Photographs featured in paintings

After his return to Scotland in 1894, Hornel honed an approach to painting, which always seemed to begin with a photographic image.

All his paintings focused on enshrining the twists and turns of the female body in scenes of dreamy colour and light. The Kirkcudbright girls were posed to reflect the gestures of the women in the Japanese photographs.

Hornel became a compositor - taking a hand from one photograph, a tilt of the head from another - in order to designing a ‘perfect’ picture. As the backgrounds became more expressionistic, the faces, hands and feet of the girls became more photographic. It was not the identity of an individual Hornel sought but, rather, an ideal surface. The camera was his assistant, in a purely objective quest to find the ‘ideal’ pose.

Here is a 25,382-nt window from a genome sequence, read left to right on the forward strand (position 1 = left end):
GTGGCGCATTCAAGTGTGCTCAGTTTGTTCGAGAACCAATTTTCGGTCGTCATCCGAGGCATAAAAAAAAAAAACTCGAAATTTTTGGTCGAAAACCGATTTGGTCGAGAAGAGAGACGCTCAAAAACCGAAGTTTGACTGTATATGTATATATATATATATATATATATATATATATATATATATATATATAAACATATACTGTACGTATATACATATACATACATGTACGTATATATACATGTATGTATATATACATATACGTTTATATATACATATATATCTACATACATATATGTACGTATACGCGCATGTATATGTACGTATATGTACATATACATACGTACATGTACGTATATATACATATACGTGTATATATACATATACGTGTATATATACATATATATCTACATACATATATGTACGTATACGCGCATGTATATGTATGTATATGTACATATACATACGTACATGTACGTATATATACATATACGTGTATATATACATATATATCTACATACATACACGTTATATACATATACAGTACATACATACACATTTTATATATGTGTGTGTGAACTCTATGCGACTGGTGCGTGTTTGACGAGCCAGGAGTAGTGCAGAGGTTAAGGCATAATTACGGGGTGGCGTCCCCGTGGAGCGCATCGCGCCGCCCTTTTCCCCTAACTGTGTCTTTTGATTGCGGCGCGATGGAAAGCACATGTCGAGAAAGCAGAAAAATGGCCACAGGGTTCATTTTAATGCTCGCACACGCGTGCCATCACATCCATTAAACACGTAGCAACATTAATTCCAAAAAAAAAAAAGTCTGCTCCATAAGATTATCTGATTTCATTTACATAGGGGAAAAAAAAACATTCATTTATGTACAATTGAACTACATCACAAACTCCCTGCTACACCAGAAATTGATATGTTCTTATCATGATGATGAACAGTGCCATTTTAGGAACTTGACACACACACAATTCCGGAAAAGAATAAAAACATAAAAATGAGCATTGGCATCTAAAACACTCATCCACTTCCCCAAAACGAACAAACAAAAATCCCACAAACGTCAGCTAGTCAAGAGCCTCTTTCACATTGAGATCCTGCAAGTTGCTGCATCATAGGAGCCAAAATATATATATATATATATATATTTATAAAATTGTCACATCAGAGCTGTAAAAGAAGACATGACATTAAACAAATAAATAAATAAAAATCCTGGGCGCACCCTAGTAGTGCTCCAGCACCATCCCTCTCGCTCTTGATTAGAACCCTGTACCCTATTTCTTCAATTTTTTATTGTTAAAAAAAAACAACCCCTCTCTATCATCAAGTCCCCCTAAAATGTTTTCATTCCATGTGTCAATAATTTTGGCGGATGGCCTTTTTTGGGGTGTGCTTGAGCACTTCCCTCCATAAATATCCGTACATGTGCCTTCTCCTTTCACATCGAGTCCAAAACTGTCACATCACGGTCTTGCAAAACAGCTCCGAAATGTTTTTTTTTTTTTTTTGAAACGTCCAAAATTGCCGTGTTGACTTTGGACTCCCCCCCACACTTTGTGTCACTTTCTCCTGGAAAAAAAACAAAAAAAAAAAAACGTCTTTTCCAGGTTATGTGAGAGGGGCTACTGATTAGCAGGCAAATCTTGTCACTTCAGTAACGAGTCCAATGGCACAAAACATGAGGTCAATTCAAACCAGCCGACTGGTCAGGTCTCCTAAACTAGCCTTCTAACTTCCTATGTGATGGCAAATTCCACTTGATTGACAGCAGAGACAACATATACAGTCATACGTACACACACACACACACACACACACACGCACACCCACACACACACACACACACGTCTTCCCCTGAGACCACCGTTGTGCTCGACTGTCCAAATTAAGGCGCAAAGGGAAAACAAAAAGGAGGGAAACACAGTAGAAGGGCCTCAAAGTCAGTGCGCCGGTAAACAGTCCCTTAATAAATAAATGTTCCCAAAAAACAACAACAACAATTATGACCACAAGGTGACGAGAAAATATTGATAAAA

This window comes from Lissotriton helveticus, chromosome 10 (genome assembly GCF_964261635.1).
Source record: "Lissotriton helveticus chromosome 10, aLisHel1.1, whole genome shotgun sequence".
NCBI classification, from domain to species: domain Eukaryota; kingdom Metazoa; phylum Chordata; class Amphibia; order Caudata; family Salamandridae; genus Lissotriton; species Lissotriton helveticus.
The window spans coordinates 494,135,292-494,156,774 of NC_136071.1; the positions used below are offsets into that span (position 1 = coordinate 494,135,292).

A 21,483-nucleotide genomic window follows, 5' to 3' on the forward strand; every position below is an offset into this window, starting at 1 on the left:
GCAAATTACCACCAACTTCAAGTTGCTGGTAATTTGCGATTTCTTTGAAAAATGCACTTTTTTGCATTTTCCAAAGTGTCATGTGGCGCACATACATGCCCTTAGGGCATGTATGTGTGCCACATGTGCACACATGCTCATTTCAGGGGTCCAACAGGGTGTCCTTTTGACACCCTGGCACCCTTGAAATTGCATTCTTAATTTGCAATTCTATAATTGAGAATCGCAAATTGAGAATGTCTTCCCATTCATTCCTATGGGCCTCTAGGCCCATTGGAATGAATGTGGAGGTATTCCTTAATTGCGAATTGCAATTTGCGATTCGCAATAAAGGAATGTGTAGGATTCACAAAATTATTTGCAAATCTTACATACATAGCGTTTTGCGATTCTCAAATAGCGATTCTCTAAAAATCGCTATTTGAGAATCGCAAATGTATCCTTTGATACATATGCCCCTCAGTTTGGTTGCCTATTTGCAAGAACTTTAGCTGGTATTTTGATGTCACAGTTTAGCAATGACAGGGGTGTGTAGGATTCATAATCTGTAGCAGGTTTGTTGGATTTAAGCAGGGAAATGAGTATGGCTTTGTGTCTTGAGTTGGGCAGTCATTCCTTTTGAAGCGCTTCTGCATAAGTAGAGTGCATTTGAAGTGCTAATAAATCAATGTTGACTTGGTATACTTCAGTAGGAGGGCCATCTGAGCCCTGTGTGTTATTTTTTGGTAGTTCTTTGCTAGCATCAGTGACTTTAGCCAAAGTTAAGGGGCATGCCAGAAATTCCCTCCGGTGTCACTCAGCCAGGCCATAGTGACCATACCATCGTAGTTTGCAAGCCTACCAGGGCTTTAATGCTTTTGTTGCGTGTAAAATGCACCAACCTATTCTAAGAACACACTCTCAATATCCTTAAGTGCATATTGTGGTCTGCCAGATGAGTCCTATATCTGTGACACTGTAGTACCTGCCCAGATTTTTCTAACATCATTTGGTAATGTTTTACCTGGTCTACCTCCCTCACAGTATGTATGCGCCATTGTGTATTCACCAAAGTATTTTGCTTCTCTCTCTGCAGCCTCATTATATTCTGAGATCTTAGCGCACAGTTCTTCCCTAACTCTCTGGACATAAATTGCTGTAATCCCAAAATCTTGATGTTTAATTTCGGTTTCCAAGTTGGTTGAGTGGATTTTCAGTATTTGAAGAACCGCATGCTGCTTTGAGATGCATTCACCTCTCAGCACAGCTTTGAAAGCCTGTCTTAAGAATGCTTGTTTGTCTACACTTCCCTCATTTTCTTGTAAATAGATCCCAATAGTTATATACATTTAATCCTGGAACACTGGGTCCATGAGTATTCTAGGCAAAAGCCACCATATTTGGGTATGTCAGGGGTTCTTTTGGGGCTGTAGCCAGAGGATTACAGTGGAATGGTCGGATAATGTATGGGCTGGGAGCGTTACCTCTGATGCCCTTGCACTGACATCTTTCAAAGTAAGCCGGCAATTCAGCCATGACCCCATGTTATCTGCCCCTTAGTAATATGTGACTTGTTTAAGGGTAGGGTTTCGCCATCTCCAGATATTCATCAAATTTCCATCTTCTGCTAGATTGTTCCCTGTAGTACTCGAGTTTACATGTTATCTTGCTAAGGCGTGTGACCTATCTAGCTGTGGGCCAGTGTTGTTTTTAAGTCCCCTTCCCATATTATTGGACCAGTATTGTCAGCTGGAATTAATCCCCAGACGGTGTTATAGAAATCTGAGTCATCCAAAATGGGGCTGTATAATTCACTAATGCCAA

Hornel was to create over 1,600 glass plates. The largest selection is of local girls, but there are also a number of photographs from Hornel and Tizzy’s trip to Ceylon and Burma – all the images echo the tropes he had discovered in the Japanese commercial photographs.